The Basics About Lung Cancer
The lungs are sponge-like organs that are part of the respiratory system. During breathing, air enters the mouth or nasal passage and travels down the windpipe or trachea. The trachea splits into two sets of tubes, bronchial tubes, which lead to the left and right lung. The bronchi branch off into smaller and smaller tubes that eventually end in small balloon-like sacs called as alveoli. The alveoli are where oxygen, carbon dioxide, and other substances are exchanged between the lungs and the blood stream.
The lungs are divided into sections, called lobes. The right lung has three lobes, the left has two.
Cancer is the word used to describe a group of diseases in which normal cells change, grow and divide out of control. This out of control growth causes problems such as the creation of a mass (tumor). Cancer can also affect the tissue surrounding the mass and interfere with the functioning of organs. Cancer can also break away from the original mass and spread to other parts of the body (metastasis).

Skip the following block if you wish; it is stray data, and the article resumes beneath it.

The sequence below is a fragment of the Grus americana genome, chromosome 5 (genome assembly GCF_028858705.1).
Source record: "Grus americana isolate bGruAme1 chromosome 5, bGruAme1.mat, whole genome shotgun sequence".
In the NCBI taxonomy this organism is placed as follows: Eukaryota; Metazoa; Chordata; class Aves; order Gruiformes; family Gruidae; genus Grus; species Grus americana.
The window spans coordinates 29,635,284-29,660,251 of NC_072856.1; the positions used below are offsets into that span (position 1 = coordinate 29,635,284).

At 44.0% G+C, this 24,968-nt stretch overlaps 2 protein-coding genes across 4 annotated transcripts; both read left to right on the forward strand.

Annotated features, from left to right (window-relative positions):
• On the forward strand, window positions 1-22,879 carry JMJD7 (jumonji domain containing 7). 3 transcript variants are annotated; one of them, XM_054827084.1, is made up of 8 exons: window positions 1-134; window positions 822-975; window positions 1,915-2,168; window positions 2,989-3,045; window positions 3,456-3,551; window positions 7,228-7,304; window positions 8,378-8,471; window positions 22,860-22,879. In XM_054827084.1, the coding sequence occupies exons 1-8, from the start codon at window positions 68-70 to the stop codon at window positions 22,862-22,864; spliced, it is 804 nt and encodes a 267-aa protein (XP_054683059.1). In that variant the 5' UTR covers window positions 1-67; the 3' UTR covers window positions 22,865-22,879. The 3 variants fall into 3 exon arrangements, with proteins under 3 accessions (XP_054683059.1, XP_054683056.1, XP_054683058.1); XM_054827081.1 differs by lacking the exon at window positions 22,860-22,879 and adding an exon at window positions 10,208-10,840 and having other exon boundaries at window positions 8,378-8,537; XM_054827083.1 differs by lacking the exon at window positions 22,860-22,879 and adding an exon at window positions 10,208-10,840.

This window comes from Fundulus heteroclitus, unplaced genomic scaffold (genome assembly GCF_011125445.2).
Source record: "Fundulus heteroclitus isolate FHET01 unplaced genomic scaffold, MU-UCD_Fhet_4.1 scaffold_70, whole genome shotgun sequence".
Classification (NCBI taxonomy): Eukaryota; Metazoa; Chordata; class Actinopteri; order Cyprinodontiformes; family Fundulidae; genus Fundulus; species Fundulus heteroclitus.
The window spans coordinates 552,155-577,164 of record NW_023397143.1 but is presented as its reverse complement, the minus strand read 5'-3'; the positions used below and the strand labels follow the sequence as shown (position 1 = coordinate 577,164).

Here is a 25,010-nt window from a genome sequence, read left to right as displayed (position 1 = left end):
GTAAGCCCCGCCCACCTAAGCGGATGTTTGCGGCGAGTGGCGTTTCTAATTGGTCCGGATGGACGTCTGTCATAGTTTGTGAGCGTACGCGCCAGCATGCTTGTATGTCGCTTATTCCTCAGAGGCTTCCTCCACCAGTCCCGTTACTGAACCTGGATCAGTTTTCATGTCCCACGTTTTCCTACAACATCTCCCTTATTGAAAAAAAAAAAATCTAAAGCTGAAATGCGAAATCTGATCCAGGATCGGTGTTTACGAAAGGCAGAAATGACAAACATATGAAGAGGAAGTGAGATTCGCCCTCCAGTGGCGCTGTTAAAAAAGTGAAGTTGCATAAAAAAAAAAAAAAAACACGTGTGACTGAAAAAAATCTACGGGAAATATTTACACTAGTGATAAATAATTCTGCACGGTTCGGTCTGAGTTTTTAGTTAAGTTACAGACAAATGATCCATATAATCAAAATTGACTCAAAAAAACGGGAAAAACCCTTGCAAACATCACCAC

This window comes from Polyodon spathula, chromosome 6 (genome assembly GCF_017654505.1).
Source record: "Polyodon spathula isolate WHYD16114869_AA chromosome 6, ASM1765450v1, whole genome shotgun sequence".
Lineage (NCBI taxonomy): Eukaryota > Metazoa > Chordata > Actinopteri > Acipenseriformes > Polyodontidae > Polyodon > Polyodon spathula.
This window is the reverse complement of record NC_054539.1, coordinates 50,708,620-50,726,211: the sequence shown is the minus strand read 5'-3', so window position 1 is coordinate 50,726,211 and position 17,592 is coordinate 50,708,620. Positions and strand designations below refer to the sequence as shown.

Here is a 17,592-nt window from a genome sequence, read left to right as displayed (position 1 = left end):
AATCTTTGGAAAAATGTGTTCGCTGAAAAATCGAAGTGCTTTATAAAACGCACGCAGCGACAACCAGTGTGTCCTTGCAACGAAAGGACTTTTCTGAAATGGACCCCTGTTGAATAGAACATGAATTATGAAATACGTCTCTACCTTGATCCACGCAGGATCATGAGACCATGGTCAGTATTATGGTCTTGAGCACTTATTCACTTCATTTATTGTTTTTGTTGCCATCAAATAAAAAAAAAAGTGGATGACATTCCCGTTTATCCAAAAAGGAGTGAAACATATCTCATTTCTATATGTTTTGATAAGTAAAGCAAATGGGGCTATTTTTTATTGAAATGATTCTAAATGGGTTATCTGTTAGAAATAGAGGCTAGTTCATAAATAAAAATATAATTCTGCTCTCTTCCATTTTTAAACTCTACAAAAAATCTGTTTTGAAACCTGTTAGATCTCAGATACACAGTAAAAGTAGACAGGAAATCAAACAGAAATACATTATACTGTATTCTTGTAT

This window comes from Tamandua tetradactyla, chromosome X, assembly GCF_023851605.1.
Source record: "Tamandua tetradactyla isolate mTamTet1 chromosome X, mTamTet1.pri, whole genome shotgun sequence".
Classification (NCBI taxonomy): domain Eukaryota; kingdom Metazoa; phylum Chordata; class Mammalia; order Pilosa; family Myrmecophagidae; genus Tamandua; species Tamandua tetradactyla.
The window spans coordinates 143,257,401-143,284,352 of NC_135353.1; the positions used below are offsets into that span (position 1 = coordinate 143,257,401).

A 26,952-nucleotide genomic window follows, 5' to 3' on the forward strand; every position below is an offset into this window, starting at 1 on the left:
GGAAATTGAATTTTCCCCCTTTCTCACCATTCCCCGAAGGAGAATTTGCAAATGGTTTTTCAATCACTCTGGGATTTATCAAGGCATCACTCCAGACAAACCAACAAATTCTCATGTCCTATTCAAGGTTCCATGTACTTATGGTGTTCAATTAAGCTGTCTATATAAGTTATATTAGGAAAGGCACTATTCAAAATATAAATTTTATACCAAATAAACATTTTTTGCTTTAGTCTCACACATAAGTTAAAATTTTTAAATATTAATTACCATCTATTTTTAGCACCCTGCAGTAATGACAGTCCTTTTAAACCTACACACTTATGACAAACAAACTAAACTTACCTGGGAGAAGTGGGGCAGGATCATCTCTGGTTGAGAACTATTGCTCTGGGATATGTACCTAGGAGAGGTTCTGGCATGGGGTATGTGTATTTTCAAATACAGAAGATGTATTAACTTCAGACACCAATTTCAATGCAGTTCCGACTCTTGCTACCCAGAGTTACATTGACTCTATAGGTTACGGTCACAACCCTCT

Lung cancer is when cells of the tissue of the lungs grow out of control.
A word about primary and secondary cancers: Other cancers can spread to the lungs. When this happens, it is not considered “lung cancer.” Primary lung cancer starts in the lung. Secondary lung cancer (or lung metastases) starts in another part of the body and spreads to the lungs. Secondary lung cancer is generally treated in the same way as the primary cancer, which may be different than primary lung cancer. The information on this page, and on this website, pertains only to primary lung cancer, that which starts in the lungs.